The most overwhelming thing about genealogy? We all have a lot of family.
Even if you don’t have a large living family, we all come from a HUGE pool of people, biologically speaking. You only have 2 biological parents but you have 4 biological grandparents and 8 biological great-grandparents. It goes on and on like this:
2nd great grandparents = 16 people
3rd great grandparents = 32 people
4th great grandparents = 64 people
5th great grandparents = 128 people
6th great grandparents = 256 people
7th great grandparents = 512 people
8th great grandparents = 1024 people
That’s just ten generations (which, by the way, is a whole lot more than people usually track in their genealogy). Ten generations, including you, equals 2047 people. I’m not saying this to discourage you from working on your family history, but I do want you to see how quickly things can get out of hand. You’ll get lost if you just start collecting documents and information on anyone in your biological map. We’re not even mentioning siblings, cousins, and so on!
The good news is that the chaos can be managed easily and I’m going to show you how.
Don’t go into your family history thinking you’re going to research absolutely everyone you’re related to. That’s a great goal and maybe you’ll get there eventually, but if you attempt to do that on day one you’re going to go bonkers. Personally, when I’m starting on a new family three, I like to go up six generations. This takes me from the root person all the way up to their 4th great-grandparents. I do as much research as I can to fill in all the gaps and only when I feel like I’ve really exhausted the search do I add another generation.
The benefit of this approach is that it fences you in and forces you to take a second and third look at available records for each person. It also gives you plenty to do, since that’s 127 people (including the root person).
If you don’t like the idea of stopping at a certain generation, you could also pick a very specific path and simply follow that chain, ignoring other ancestors for the time being. For example, you could research every male that passed down your surname. Even if you go back 20 generations (quite the challenge!) that would only be 20 people so it’s not overwhelming.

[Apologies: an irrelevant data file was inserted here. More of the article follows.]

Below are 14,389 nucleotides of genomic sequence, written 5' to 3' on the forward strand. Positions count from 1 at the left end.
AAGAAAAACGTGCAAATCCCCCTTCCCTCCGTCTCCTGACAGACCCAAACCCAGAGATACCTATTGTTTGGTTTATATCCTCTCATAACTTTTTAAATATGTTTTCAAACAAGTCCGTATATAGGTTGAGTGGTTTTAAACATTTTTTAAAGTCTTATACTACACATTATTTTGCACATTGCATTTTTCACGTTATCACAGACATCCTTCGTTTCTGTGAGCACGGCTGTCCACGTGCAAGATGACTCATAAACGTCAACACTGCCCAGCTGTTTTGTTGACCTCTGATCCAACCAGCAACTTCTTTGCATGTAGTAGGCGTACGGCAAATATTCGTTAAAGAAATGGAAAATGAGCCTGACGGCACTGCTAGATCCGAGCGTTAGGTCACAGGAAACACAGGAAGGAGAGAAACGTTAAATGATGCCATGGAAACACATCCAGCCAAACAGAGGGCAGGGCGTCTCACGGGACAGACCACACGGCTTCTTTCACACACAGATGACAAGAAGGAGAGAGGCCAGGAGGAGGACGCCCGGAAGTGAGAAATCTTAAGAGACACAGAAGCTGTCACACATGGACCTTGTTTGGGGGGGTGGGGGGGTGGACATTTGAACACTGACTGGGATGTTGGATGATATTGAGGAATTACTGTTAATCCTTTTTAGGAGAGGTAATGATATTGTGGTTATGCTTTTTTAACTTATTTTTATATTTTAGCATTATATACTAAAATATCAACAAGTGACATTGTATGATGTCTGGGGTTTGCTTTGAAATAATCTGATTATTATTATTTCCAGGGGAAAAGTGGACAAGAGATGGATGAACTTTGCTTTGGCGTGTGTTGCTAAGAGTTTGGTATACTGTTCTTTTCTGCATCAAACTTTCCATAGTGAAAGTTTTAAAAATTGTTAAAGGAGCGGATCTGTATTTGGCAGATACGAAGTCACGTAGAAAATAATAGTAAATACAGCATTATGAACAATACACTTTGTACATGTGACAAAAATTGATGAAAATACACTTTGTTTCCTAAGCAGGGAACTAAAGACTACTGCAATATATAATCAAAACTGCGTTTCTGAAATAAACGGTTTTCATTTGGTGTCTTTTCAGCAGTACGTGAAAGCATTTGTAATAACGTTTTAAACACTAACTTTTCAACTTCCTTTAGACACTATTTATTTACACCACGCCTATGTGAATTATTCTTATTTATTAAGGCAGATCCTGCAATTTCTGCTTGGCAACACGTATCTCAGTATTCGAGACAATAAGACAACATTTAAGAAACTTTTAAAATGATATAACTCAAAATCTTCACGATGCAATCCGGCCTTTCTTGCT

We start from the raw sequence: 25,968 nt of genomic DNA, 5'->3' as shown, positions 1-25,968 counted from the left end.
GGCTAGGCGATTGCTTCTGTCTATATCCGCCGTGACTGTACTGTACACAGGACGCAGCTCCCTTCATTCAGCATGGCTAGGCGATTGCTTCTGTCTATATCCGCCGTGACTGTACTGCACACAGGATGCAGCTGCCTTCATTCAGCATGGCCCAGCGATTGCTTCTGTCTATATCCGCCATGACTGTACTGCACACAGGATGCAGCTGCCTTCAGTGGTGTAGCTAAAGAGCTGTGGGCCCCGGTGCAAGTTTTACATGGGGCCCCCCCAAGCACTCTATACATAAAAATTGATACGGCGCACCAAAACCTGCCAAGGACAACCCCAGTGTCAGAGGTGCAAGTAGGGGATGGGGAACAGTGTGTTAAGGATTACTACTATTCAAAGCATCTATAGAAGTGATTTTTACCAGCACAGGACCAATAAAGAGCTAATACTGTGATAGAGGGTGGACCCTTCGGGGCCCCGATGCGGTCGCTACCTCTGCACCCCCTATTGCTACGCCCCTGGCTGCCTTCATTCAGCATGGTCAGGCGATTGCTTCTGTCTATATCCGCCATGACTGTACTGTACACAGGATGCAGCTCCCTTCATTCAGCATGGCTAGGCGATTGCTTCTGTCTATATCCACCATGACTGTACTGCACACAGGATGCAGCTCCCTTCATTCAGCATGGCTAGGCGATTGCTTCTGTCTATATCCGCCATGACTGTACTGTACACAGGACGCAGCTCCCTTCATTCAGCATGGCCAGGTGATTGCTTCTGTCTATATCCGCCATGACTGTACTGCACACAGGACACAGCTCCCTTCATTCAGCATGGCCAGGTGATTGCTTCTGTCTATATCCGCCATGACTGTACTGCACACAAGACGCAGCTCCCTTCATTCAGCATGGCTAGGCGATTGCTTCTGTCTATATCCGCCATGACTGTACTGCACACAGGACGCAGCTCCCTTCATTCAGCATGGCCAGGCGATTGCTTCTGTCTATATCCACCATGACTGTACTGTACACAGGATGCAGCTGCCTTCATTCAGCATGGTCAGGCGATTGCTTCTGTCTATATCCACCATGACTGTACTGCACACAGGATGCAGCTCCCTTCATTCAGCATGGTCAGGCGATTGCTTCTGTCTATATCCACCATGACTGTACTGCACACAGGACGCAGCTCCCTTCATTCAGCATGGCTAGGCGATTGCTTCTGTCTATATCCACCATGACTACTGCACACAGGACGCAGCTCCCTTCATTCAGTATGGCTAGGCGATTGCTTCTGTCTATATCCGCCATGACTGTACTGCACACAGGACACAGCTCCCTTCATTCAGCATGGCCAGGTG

I created an index with the first six generations pre-printed on one side so I could just fill in names as I found them. We all have the same biological path to being on the planet so the index works for every tree. For families with notable adoptive or step-parents, I simply include their information with the ancestor they helped raise, rather than adding them to the index.
My index is also numbered and I use those numbers on every document that I attach to a particular ancestor. The benefit of my index is that it includes not only the relationship to the root person, but also which index number of the person they parented.
My index pages are available for sale by themselves but they’re also included in the full 200-page deluxe genealogy sets that I sell. There’s a blank index included with the pre-printed one just in case you want to move beyond the 4th great-grandparents.
Numbering your ancestors is absolutely key to keeping things organized. Even if you think everything will stay in neat little chapters/notebooks/file folders/stacks, you want to put an ancestor number on every single document or photo you have. This way nothing ever pops up as a misfiled mystery.
Now, it’s possible to have a document that touches multiple ancestors, such as a census form or a marriage license. When that happens, I make a copy for each ancestor involved and add numbers to their individual copies. It helps that I can do this digitally since it’s a lot of copy/paste. For a full look at how I do my family history on my iPad, check out my Digital Genealogy 101 post.
I hope this post helped! Genealogy can be an overwhelming hobby but it really doesn’t have to make you crazy. Let me know if you have any questions about getting those ancestors organized!